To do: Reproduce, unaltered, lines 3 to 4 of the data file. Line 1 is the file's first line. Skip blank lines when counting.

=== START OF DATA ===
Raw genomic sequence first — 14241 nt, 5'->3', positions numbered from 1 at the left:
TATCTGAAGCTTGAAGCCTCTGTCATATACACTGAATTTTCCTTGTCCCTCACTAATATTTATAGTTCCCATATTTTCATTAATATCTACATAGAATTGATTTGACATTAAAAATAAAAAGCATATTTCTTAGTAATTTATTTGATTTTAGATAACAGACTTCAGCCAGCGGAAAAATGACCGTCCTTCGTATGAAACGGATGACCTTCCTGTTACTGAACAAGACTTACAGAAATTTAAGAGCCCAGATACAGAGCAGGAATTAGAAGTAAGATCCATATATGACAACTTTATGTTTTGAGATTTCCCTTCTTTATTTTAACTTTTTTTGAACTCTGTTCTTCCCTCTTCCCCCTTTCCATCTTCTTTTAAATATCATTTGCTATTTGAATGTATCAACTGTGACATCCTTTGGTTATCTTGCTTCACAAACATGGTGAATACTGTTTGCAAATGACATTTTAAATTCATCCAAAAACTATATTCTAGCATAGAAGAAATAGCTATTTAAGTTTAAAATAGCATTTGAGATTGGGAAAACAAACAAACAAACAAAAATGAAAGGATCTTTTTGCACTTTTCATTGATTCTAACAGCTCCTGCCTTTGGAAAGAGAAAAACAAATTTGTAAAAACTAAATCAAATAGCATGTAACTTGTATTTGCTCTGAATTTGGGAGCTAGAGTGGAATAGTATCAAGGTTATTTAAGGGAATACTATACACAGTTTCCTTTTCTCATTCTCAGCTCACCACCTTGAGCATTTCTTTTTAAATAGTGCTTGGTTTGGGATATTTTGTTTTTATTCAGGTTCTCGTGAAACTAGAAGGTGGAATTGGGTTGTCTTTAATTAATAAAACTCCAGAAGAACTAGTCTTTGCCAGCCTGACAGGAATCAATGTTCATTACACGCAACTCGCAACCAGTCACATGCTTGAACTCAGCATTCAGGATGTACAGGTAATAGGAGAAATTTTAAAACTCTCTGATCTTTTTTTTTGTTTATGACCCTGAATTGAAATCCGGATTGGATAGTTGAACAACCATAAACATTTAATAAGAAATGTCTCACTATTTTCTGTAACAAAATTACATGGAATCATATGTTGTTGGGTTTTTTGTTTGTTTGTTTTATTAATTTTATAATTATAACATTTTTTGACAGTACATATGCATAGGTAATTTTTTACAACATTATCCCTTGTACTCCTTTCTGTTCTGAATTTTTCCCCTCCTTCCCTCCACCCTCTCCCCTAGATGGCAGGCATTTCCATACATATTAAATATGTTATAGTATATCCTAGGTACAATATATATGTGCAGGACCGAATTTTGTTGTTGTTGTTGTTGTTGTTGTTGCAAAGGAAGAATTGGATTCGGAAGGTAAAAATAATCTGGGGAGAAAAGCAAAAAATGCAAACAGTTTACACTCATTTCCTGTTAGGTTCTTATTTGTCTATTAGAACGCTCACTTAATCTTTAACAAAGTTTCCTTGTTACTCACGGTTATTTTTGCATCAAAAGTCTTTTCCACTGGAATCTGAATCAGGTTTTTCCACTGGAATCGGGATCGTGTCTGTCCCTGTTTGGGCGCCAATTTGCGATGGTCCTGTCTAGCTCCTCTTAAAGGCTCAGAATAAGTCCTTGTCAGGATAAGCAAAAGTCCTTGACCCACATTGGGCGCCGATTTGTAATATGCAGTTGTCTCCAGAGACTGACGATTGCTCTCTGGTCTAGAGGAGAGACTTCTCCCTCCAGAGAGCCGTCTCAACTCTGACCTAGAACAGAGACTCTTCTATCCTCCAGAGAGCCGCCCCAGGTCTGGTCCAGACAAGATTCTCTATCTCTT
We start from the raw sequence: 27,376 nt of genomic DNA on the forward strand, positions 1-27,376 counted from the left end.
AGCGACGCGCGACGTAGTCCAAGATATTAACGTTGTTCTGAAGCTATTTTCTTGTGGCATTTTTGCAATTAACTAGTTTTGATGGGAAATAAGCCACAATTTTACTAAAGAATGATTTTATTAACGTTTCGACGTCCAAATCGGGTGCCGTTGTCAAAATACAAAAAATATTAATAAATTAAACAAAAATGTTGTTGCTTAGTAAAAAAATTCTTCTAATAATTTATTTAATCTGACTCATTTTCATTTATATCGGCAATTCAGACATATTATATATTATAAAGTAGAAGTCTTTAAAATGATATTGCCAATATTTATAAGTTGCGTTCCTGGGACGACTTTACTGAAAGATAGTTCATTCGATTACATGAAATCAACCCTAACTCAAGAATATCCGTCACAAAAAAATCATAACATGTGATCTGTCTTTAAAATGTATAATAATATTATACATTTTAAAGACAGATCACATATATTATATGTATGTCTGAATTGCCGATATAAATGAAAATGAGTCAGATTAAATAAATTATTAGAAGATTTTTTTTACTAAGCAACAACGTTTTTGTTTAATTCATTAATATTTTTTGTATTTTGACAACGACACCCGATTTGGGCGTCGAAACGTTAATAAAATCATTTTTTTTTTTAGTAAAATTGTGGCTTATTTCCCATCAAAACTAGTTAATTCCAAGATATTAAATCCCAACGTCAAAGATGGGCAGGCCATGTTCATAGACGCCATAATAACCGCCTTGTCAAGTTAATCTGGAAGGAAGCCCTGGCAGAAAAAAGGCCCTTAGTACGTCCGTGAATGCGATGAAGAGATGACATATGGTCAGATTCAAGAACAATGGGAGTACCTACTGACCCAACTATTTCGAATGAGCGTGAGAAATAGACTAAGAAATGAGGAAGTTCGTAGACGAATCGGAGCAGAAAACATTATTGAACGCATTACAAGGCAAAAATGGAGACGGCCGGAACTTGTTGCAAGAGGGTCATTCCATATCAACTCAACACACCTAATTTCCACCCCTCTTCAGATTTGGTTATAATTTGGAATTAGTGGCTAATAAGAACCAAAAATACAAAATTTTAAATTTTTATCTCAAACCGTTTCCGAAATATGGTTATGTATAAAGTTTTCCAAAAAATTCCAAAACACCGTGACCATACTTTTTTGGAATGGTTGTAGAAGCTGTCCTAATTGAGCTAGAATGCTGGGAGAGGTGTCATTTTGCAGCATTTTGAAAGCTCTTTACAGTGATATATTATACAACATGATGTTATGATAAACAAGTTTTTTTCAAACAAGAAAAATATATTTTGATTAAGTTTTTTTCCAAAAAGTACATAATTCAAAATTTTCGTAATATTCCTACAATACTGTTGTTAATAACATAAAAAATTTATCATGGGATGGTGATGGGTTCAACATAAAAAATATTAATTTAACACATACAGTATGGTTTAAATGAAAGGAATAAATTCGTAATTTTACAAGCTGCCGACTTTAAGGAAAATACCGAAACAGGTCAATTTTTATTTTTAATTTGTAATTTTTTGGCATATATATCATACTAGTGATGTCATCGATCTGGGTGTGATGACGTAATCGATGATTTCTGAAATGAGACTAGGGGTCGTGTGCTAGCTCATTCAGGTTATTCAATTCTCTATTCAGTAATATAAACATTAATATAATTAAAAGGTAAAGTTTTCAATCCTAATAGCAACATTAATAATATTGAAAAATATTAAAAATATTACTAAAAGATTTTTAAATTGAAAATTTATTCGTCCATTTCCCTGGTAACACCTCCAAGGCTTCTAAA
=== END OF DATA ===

We start from the raw sequence: 27,376 nt of genomic DNA on the forward strand, positions 1-27,376 counted from the left end.
AGCGACGCGCGACGTAGTCCAAGATATTAACGTTGTTCTGAAGCTATTTTCTTGTGGCATTTTTGCAATTAACTAGTTTTGATGGGAAATAAGCCACAATTTTACTAAAGAATGATTTTATTAACGTTTCGACGTCCAAATCGGGTGCCGTTGTCAAAATACAAAAAATATTAATAAATTAAACAAAAATGTTGTTGCTTAGTAAAAAAATTCTTCTAATAATTTATTTAATCTGACTCATTTTCATTTATATCGGCAATTCAGACATATTATATATTATAAAGTAGAAGTCTTTAAAATGATATTGCCAATATTTATAAGTTGCGTTCCTGGGACGACTTTACTGAAAGATAGTTCATTCGATTACATGAAATCAACCCTAACTCAAGAATATCCGTCACAAAAAAATCATAACATGTGATCTGTCTTTAAAATGTATAATAATATTATACATTTTAAAGACAGATCACATATATTATATGTATGTCTGAATTGCCGATATAAATGAAAATGAGTCAGATTAAATAAATTATTAGAAGATTTTTTTTACTAAGCAACAACGTTTTTGTTTAATTCATTAATATTTTTTGTATTTTGACAACGACACCCGATTTGGGCGTCGAAACGTTAATAAAATCATTTTTTTTTTTAGTAAAATTGTGGCTTATTTCCCATCAAAACTAGTTAATTCCAAGATATTAAATCCCAACGTCAAAGATGGGCAGGCCATGTTCATAGACGCCATAATAACCGCCTTGTCAAGTTAATCTGGAAGGAAGCCCTGGCAGAAAAAAGGCCCTTAGTACGTCCGTGAATGCGATGAAGAGATGACATATGGTCAGATTCAAGAACAATGGGAGTACCTACTGACCCAACTATTTCGAATGAGCGTGAGAAATAGACTAAGAAATGAGGAAGTTCGTAGACGAATCGGAGCAGAAAACATTATTGAACGCATTACAAGGCAAAAATGGAGACGGCCGGAACTTGTTGCAAGAGGGTCATTCCATATCAACTCAACACACCTAATTTCCACCCCTCTTCAGATTTGGTTATAATTTGGAATTAGTGGCTAATAAGAACCAAAAATACAAAATTTTAAATTTTTATCTCAAACCGTTTCCGAAATATGGTTATGTATAAAGTTTTCCAAAAAATTCCAAAACACCGTGACCATACTTTTTTGGAATGGTTGTAGAAGCTGTCCTAATTGAGCTAGAATGCTGGGAGAGGTGTCATTTTGCAGCATTTTGAAAGCTCTTTACAGTGATATATTATACAACATGATGTTATGATAAACAAGTTTTTTTCAAACAAGAAAAATATATTTTGATTAAGTTTTTTTCCAAAAAGTACATAATTCAAAATTTTCGTAATATTCCTACAATACTGTTGTTAATAACATAAAAAATTTATCATGGGATGGTGATGGGTTCAACATAAAAAATATTAATTTAACACATACAGTATGGTTTAAATGAAAGGAATAAATTCGTAATTTTACAAGCTGCCGACTTTAAGGAAAATACCGAAACAGGTCAATTTTTATTTTTAATTTGTAATTTTTTGGCATATATATCATACTAGTGATGTCATCGATCTGGGTGTGATGACGTAATCGATGATTTCTGAAATGAGACTAGGGGTCGTGTGCTAGCTCATTCAGGTTATTCAATTCTCTATTCAGTAATATAAACATTAATATAATTAAAAGGTAAAGTTTTCAATCCTAATAGCAACATTAATAATATTGAAAAATATTAAAAATATTACTAAAAGATTTTTAAATTGAAAATTTATTCGTCCATTTCCCTGGTAACACCTCCAAGGCTTCTAAA